Cynthia Nixon Has Already Won

legalization of marijuana. “You know, I am disappointed with the attack style so far,” says Sonia Ossorio, president of the New York chapter of the National Organization for Women, which gave an early endorsement of the governor before Nixon entered the race. “I would have liked to be talking more about the issues and how she could improve the quality of life for New Yorkers. What I’ve seen so far is soft on substance and heavy on ‘Everything is Andrew Cuomo’s fault. The flowers are late to bloom; it must be due to Andrew Cuomo’s incompetence.’ ”

She was particularly disappointed, she says, in one of the comments Nixon made on Wendy Williams, in which she suggested the governor was soft on gun control; just a few days prior, Ossorio pointed out, Cuomo had negotiated a deal with the Legislature to require anyone with a conviction for domestic abuse to surrender their guns. “That’s not easy to accomplish, and it’s not insignificant,” she says.

Nixon is “a confident, ambitious woman, and it’s her right, and generally it’s healthy,” says Ossorio. “But like someone in my office said, this is the way Sex and the City should have ended. With Miranda leaving corporate America and running for governor. And someone else said, you know, mayor would have been more realistic.”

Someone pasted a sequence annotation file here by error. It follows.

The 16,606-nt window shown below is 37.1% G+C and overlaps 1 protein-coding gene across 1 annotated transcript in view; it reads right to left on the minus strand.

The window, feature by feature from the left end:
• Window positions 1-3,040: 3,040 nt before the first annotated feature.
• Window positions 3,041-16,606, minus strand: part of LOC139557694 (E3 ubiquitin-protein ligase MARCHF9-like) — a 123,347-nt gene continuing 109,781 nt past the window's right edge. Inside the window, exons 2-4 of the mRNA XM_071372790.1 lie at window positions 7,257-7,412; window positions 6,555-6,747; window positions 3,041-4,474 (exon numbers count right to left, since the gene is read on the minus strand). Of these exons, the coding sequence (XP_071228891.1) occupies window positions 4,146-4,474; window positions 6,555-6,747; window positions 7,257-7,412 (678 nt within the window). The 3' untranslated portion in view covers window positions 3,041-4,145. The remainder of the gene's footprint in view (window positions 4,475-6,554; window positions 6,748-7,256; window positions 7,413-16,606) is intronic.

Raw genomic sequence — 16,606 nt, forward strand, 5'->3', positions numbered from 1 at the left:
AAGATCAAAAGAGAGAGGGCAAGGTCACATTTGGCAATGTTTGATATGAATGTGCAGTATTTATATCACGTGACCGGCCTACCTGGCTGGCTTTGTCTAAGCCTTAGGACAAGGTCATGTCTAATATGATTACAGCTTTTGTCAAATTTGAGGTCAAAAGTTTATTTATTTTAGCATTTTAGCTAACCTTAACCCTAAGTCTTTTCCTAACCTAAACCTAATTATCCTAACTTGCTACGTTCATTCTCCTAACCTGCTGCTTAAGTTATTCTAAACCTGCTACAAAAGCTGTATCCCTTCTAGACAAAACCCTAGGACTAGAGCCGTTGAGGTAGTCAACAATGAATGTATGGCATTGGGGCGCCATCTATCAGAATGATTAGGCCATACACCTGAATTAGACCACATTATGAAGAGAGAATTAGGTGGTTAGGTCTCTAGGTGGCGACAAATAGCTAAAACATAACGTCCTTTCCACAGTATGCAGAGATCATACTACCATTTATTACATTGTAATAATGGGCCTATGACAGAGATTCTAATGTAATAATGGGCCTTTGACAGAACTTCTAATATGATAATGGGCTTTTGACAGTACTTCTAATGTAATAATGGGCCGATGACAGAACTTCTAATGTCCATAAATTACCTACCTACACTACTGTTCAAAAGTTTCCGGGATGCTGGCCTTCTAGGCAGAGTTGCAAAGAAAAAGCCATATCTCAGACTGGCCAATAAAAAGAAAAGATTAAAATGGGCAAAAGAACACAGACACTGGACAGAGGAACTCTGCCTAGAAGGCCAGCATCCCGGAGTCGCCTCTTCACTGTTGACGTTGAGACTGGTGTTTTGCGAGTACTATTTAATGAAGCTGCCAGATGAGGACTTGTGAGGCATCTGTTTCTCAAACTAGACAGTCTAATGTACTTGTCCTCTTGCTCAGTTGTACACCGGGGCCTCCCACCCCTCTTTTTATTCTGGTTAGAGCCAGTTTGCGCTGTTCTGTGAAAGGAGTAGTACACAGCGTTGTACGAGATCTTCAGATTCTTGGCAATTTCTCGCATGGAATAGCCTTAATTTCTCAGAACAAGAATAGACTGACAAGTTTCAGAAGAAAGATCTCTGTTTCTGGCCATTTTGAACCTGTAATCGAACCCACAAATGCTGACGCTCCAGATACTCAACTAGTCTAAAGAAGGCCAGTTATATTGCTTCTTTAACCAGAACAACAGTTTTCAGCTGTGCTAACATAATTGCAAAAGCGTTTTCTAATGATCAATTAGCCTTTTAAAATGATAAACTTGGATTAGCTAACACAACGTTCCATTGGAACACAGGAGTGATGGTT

Looming over Nixon’s candidacy is this question, which even a sympathetic voter might entertain: Can Cynthia Nixon actually run the government of New York State? She has built a career demonstrating her ability to move crowds, to connect with people, and to agitate for causes. Would she actually know how to control other politicians and wield power? And is it worth dethroning a dynasty of the Democratic Party to find out?

Back on the E train, Nixon pulled Marinoni in for a kiss, and a few New Yorkers who had been studiously ignoring The Celebrity reflexively pointed camera-phones in their direction. “This is exactly what Wendy was talking about,” Marinoni murmured.

As the train pulled into Canal, two of the phone-wielders, a pair of lanky teenagers in crop tops and eyeliner, shuffled adorably up to Nixon. “Are you from Sex and the City?” one asked, moving nervously from foot to foot. “You’re running for something!” the other said.

Nixon gave them her Clinton-esque smile and explained that yes, she’s running for governor. She wrapped her arms around them while one of their dads took a photo. “Good luck,” he said as she exited the subway, which everyone knows is not something you say to an actor.

*This article appears in the April 16, 2018, issue of New York Magazine. Subscribe Now!

Cynthia Nixon Is Serious About This Race. You Should Be Too.